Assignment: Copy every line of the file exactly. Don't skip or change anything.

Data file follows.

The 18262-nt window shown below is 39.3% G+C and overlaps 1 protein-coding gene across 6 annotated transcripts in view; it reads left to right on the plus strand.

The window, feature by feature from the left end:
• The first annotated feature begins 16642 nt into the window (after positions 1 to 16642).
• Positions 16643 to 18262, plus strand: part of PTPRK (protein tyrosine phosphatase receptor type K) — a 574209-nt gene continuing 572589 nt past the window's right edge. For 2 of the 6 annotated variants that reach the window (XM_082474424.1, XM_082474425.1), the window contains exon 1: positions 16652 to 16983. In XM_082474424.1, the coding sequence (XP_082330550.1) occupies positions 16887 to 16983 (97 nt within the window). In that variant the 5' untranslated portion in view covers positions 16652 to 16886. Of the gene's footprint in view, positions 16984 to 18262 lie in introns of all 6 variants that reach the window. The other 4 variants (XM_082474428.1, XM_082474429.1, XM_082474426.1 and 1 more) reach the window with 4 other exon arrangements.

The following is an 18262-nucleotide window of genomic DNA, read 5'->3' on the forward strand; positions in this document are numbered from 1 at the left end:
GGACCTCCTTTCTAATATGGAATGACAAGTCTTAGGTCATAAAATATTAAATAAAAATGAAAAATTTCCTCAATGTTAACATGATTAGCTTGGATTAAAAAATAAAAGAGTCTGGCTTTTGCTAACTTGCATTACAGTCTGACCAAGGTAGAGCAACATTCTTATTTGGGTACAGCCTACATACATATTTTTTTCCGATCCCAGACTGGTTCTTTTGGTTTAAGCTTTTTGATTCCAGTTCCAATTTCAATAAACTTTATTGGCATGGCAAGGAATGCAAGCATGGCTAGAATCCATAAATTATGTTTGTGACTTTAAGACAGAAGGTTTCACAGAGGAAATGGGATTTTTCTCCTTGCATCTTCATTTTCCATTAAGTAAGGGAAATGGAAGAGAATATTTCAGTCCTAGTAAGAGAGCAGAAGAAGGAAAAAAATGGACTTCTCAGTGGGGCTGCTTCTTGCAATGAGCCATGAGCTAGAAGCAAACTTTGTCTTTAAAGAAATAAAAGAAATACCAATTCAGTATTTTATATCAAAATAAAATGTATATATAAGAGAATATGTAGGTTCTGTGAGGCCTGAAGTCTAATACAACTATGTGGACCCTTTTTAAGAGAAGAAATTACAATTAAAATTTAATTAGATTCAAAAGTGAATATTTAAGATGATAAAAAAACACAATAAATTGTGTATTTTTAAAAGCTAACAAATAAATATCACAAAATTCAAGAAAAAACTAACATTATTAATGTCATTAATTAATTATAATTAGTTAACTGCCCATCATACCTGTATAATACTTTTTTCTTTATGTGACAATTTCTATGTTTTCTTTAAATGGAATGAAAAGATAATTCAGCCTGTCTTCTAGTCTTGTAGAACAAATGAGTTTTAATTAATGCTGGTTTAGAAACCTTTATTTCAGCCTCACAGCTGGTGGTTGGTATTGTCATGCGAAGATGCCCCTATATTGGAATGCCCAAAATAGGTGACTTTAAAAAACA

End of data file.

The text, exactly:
The 18262-nt window shown below is 39.3% G+C and overlaps 1 protein-coding gene across 6 annotated transcripts in view; it reads left to right on the plus strand.

The window, feature by feature from the left end:
• The first annotated feature begins 16642 nt into the window (after positions 1 to 16642).
• Positions 16643 to 18262, plus strand: part of PTPRK (protein tyrosine phosphatase receptor type K) — a 574209-nt gene continuing 572589 nt past the window's right edge. For 2 of the 6 annotated variants that reach the window (XM_082474424.1, XM_082474425.1), the window contains exon 1: positions 16652 to 16983. In XM_082474424.1, the coding sequence (XP_082330550.1) occupies positions 16887 to 16983 (97 nt within the window). In that variant the 5' untranslated portion in view covers positions 16652 to 16886. Of the gene's footprint in view, positions 16984 to 18262 lie in introns of all 6 variants that reach the window. The other 4 variants (XM_082474428.1, XM_082474429.1, XM_082474426.1 and 1 more) reach the window with 4 other exon arrangements.

The following is an 18262-nucleotide window of genomic DNA, read 5'->3' on the forward strand; positions in this document are numbered from 1 at the left end:
GGACCTCCTTTCTAATATGGAATGACAAGTCTTAGGTCATAAAATATTAAATAAAAATGAAAAATTTCCTCAATGTTAACATGATTAGCTTGGATTAAAAAATAAAAGAGTCTGGCTTTTGCTAACTTGCATTACAGTCTGACCAAGGTAGAGCAACATTCTTATTTGGGTACAGCCTACATACATATTTTTTTCCGATCCCAGACTGGTTCTTTTGGTTTAAGCTTTTTGATTCCAGTTCCAATTTCAATAAACTTTATTGGCATGGCAAGGAATGCAAGCATGGCTAGAATCCATAAATTATGTTTGTGACTTTAAGACAGAAGGTTTCACAGAGGAAATGGGATTTTTCTCCTTGCATCTTCATTTTCCATTAAGTAAGGGAAATGGAAGAGAATATTTCAGTCCTAGTAAGAGAGCAGAAGAAGGAAAAAAATGGACTTCTCAGTGGGGCTGCTTCTTGCAATGAGCCATGAGCTAGAAGCAAACTTTGTCTTTAAAGAAATAAAAGAAATACCAATTCAGTATTTTATATCAAAATAAAATGTATATATAAGAGAATATGTAGGTTCTGTGAGGCCTGAAGTCTAATACAACTATGTGGACCCTTTTTAAGAGAAGAAATTACAATTAAAATTTAATTAGATTCAAAAGTGAATATTTAAGATGATAAAAAAACACAATAAATTGTGTATTTTTAAAAGCTAACAAATAAATATCACAAAATTCAAGAAAAAACTAACATTATTAATGTCATTAATTAATTATAATTAGTTAACTGCCCATCATACCTGTATAATACTTTTTTCTTTATGTGACAATTTCTATGTTTTCTTTAAATGGAATGAAAAGATAATTCAGCCTGTCTTCTAGTCTTGTAGAACAAATGAGTTTTAATTAATGCTGGTTTAGAAACCTTTATTTCAGCCTCACAGCTGGTGGTTGGTATTGTCATGCGAAGATGCCCCTATATTGGAATGCCCAAAATAGGTGACTTTAAAAAACA